What’s the best way to live?
Perhaps answering that has never been easy, but it can seem more difficult today as the speed and depth of cultural, political and technological changes add a few kilotons of pressure to the game of life.
We decided to look back into time — way back — to see what advice the classical philosophers of Greece and Rome might offer for living a better life. (Of course, they are not the first or only source of humankind’s playbooks, but they are an important chapter from the Mediterranean region of Europe from about 800 B.C. to 400 A.D.)
The writings of Socrates, Plato and other oldies-but-goodies delve into the many complexities of philosophy. What are essential takeaways? Three professors agreed to share their views.
From Professor MARY PENDERGRAFT, who chairs the Department of Classical Languages:
- Have honest confrontations with our uncertainty and be wise enough to know the limits of our wisdom.
- Ask uncomfortable questions.
- Prize doing the right thing even more than staying alive.
Pendergraft said Plato made these points in his Apology of Socrates to show that Socrates (circa 469-399 B.C) was wrongfully executed after he was found guilty of politically motivated charges that he had “corrupted the youth” of Athens. (“Apology” is simply the Greek term for a defendant’s speech in court.)
This was the first Greek text that Pendergraft read as a college freshman in 1972, and it fascinated her. Americans at the time were protesting the Vietnam War and discovering the Watergate corruption scandal that would force President Richard M. Nixon to resign. She was seeing the relevancy of speaking truth to power and having moral courage.
Plato (circa 427-347 B.C.) noted Socrates’ surprising view that even if your enemies kill you, “a good man cannot be harmed either in life or in death, and that his affairs are not neglected by the gods,” Pendergraft said. He was saying that living justly is more important than any physical harm you face, she said.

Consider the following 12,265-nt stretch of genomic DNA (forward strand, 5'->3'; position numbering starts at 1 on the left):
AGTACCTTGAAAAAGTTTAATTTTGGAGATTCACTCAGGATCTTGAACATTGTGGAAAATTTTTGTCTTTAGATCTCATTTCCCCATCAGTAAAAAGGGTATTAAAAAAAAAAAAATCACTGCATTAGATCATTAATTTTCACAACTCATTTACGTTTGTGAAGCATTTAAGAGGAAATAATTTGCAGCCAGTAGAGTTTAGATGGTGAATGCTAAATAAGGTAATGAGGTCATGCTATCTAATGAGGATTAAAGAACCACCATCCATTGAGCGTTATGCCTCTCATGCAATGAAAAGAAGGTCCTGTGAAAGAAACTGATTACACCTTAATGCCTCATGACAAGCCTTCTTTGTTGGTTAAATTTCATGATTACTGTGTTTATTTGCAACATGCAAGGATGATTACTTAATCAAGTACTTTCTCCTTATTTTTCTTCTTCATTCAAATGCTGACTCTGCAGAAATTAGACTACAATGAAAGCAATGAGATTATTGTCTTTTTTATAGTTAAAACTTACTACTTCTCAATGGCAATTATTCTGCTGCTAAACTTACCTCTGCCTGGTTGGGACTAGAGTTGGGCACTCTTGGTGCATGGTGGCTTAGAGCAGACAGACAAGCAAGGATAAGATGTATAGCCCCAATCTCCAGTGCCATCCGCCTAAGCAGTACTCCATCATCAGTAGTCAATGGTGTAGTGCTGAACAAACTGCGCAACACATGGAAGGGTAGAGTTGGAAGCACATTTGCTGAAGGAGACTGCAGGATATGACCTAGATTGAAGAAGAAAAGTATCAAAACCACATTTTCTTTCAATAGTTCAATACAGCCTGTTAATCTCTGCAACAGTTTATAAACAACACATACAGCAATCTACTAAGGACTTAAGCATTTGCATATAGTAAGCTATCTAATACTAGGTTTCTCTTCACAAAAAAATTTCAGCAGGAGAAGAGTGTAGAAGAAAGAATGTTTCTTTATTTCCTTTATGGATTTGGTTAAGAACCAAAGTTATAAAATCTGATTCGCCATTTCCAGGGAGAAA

Today, powerful people often are unwilling to recognize the limits of their knowledge, she said. “We’ve got a great example of people in power who don’t examine their preconceptions, or whether there are other ways of understanding, or whether their presentation of ideas is reasonable or correct or just in any way.”
Coming back to these touchstones reminds us that “money and power are not more important than living in justice, and knowing exactly what you know or how little you know is also important in figuring out the right way to live,” Pendergraft said.
From MICHAEL C. SLOAN, associate professor in the Department of Classical Languages:
- Make a habit of refusing immediate urges. If you can say no to small impulses, you can begin to say no to big ones.
- Increase your appetite for the good and beautiful, but diminish your appetites for that which distorts the good or is destructive.
- To control your appetite either way, you must control your eyes and ears. What you see and hear will affect you, so choose wisely what your mind and senses take in.